Wamboga explained that their preliminary analysis of the Government plan indicates that any remittance generated by health workers exported overseas would fail to compensate for the economic costs associated with catastrophic illness and increased rates of death.

Uganda Nurses and Midwives Union (UNMU) president, Janet Obuni, said Uganda has failed to live upto the Abuja Declaration’s call for African states to allocate 15% of their national budgets to the health sector, leaving the sector in a sorry state.

“Uganda’s health budget is between 8 and 9% of the total national budget, which is way below the Abuja Declaration standard. We have a heavy disease burden but government is not investing in the health sector. Uganda’s current doctor to patient ratio is 1:15, 000; nurses to patient is 1:7, 000 and midwive to patient ratio is 1:9,000. This is against the World Health Organisation’s (WHO) required ratio of one doctor to 1500 patients, one nurse to 700 patients and one midwife to 1000 patients,” said Obuni.

Claire Mugisha, AGHA Advocacy Programme Officer, said the current national estimate of the quantity of health workers stands at 40,67 nurses and midwives and 4, 449 doctors, serving a total population of 35 million Ugandans.

Joyce Lucy Atim, UNMU national treasurer, claimed that some of the people listed on the Ministry of Foreign Affairs website are not qualified health workers, arguing that they were recruited following influence from their relatives and friends in the Ministries of Health and Foreign Affairs.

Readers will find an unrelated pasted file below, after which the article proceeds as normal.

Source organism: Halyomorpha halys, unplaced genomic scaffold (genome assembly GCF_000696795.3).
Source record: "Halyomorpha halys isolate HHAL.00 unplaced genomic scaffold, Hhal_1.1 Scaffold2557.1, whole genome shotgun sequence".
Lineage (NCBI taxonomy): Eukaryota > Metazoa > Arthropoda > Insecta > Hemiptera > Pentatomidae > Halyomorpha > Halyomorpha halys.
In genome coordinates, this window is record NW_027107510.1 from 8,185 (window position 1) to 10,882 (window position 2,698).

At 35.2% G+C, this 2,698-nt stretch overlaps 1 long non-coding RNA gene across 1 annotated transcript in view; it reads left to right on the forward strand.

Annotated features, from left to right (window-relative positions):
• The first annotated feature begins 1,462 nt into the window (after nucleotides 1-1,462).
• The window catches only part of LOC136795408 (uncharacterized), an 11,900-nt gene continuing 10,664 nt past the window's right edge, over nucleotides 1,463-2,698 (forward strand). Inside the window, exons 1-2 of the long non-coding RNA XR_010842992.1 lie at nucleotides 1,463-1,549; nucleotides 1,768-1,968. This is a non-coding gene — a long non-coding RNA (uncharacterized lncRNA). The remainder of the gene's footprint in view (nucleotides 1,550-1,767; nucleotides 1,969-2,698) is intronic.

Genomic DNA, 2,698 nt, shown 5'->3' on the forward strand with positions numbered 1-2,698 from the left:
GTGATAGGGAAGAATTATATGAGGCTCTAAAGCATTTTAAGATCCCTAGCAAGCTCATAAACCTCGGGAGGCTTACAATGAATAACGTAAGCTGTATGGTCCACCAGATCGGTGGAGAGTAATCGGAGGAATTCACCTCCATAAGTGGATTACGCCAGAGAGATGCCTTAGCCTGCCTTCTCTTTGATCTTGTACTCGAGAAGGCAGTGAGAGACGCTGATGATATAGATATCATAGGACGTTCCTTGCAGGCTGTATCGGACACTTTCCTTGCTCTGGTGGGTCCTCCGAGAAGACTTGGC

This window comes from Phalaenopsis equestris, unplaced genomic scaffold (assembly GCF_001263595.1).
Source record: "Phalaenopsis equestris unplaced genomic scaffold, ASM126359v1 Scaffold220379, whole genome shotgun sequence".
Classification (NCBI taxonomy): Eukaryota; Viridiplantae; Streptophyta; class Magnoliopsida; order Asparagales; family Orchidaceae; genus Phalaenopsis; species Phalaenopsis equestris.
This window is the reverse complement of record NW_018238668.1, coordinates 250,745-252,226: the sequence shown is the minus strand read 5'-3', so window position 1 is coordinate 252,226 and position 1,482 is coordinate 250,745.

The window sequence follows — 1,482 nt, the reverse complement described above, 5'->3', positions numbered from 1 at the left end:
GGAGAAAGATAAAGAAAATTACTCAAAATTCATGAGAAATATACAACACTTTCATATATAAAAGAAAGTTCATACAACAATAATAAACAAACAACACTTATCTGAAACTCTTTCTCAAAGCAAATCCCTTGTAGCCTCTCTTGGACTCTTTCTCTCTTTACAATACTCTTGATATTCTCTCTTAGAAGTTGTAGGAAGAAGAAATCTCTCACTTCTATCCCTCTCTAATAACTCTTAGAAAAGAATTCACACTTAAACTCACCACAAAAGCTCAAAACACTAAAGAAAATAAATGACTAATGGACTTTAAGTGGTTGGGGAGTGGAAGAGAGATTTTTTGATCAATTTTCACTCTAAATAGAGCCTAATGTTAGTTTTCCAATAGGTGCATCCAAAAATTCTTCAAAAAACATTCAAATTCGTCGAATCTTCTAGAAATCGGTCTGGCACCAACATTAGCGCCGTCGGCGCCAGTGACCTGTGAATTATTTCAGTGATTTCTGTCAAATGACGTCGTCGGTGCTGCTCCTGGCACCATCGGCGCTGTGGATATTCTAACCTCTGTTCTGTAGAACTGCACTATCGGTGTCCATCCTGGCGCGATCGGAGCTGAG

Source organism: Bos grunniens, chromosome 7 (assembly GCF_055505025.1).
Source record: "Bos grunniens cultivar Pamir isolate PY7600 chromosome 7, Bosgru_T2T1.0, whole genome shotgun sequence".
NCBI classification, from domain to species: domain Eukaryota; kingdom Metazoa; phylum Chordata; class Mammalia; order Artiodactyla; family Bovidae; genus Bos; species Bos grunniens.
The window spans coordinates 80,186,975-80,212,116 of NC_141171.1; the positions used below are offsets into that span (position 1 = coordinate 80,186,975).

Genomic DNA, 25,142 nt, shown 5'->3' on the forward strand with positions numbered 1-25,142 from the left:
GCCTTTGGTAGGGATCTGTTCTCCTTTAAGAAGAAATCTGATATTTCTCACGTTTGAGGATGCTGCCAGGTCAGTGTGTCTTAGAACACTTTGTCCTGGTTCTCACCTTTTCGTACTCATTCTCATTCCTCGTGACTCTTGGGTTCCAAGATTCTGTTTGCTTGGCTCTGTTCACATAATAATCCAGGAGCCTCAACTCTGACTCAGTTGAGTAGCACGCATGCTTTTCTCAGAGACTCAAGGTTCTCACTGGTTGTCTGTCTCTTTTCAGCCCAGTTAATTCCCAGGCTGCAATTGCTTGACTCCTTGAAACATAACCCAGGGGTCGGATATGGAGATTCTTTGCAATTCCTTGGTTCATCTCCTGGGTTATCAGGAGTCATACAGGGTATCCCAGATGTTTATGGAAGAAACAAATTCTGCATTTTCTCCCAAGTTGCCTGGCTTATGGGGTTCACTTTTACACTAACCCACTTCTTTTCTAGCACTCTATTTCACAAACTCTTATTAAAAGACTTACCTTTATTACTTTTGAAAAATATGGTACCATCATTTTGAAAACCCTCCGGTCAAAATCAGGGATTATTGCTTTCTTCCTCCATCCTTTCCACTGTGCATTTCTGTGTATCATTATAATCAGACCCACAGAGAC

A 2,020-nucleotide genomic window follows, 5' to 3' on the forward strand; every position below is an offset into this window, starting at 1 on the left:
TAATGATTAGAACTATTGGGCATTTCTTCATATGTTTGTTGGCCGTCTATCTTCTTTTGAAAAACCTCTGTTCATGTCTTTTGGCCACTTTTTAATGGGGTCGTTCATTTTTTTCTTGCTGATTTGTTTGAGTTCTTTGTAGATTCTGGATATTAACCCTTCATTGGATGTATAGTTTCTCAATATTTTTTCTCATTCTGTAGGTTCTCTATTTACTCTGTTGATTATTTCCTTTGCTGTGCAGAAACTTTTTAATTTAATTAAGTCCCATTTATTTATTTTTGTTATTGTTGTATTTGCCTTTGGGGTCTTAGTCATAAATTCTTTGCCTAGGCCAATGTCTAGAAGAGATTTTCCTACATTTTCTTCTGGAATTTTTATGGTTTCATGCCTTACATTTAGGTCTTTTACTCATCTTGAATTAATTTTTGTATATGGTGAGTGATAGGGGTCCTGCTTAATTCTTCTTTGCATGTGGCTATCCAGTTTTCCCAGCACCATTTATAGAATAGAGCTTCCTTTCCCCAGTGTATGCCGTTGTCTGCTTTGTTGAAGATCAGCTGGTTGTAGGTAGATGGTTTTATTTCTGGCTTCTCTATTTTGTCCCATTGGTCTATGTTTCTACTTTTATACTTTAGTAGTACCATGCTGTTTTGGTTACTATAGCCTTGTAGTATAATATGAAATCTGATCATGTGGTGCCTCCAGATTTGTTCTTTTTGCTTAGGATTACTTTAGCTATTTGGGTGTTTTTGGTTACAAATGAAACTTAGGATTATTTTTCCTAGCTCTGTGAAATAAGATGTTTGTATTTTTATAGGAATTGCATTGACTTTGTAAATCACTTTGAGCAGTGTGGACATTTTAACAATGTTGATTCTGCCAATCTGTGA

Ministry of Health Permanent Secretary, Dr. Asuman Lukwago, said the reason why Government decided to use the Ministry of Foreign Affairs to recruit health workers for export to Trinidad and Tobago is because it is foreign relations 

However, Lukwago said the Ministry of Health was involved in the selection process through the Health Service Commission.

“Those questioning the credibility of the shortlisted health workers have no competence and authority to do so. They can only come out to speak about it after consulting us,” said Lukwago.

He added that the decision to export health workers is aimed at arresting the scenario where most of them have drowned in the Mediterranean while trying to cross to overseas in search for green pastures.

“We don’t know how many health workers have died in the sea trying to cross to Europe and other developed countries. What government did was a formalization to make sure that things work out for them legally instead of them risking their lives,” said Lukwago. 

Source, New Vision: